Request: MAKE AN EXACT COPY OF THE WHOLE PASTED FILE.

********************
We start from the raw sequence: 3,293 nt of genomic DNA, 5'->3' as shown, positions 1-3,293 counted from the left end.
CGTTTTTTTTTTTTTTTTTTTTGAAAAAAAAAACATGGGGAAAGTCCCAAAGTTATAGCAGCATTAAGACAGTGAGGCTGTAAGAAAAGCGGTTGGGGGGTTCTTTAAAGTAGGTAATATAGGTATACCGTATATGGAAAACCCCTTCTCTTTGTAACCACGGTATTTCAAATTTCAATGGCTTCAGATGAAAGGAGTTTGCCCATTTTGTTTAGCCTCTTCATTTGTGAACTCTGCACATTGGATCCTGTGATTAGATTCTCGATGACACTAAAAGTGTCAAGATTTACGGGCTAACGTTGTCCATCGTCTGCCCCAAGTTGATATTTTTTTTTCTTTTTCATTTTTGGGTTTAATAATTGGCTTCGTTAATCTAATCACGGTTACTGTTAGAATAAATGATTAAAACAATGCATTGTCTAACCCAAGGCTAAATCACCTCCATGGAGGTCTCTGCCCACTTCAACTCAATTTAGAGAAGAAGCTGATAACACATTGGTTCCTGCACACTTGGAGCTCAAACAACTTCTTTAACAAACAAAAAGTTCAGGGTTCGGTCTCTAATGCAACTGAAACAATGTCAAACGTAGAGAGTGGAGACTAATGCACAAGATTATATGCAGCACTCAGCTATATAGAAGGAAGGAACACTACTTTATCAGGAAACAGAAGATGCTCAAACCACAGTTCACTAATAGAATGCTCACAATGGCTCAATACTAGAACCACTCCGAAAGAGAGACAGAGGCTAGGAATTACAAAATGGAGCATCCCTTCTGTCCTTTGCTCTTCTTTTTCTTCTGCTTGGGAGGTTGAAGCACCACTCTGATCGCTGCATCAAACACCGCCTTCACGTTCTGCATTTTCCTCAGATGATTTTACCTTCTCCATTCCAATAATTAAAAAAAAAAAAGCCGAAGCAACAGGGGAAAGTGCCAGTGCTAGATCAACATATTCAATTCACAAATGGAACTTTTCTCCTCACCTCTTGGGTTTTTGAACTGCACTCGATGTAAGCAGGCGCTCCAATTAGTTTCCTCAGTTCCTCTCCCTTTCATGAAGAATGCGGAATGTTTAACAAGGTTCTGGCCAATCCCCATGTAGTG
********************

We start from the raw sequence: 3,293 nt of genomic DNA, 5'->3' as shown, positions 1-3,293 counted from the left end.
CGTTTTTTTTTTTTTTTTTTTTGAAAAAAAAAACATGGGGAAAGTCCCAAAGTTATAGCAGCATTAAGACAGTGAGGCTGTAAGAAAAGCGGTTGGGGGGTTCTTTAAAGTAGGTAATATAGGTATACCGTATATGGAAAACCCCTTCTCTTTGTAACCACGGTATTTCAAATTTCAATGGCTTCAGATGAAAGGAGTTTGCCCATTTTGTTTAGCCTCTTCATTTGTGAACTCTGCACATTGGATCCTGTGATTAGATTCTCGATGACACTAAAAGTGTCAAGATTTACGGGCTAACGTTGTCCATCGTCTGCCCCAAGTTGATATTTTTTTTTCTTTTTCATTTTTGGGTTTAATAATTGGCTTCGTTAATCTAATCACGGTTACTGTTAGAATAAATGATTAAAACAATGCATTGTCTAACCCAAGGCTAAATCACCTCCATGGAGGTCTCTGCCCACTTCAACTCAATTTAGAGAAGAAGCTGATAACACATTGGTTCCTGCACACTTGGAGCTCAAACAACTTCTTTAACAAACAAAAAGTTCAGGGTTCGGTCTCTAATGCAACTGAAACAATGTCAAACGTAGAGAGTGGAGACTAATGCACAAGATTATATGCAGCACTCAGCTATATAGAAGGAAGGAACACTACTTTATCAGGAAACAGAAGATGCTCAAACCACAGTTCACTAATAGAATGCTCACAATGGCTCAATACTAGAACCACTCCGAAAGAGAGACAGAGGCTAGGAATTACAAAATGGAGCATCCCTTCTGTCCTTTGCTCTTCTTTTTCTTCTGCTTGGGAGGTTGAAGCACCACTCTGATCGCTGCATCAAACACCGCCTTCACGTTCTGCATTTTCCTCAGATGATTTTACCTTCTCCATTCCAATAATTAAAAAAAAAAAAGCCGAAGCAACAGGGGAAAGTGCCAGTGCTAGATCAACATATTCAATTCACAAATGGAACTTTTCTCCTCACCTCTTGGGTTTTTGAACTGCACTCGATGTAAGCAGGCGCTCCAATTAGTTTCCTCAGTTCCTCTCCCTTTCATGAAGAATGCGGAATGTTTAACAAGGTTCTGGCCAATCCCCATGTAGTG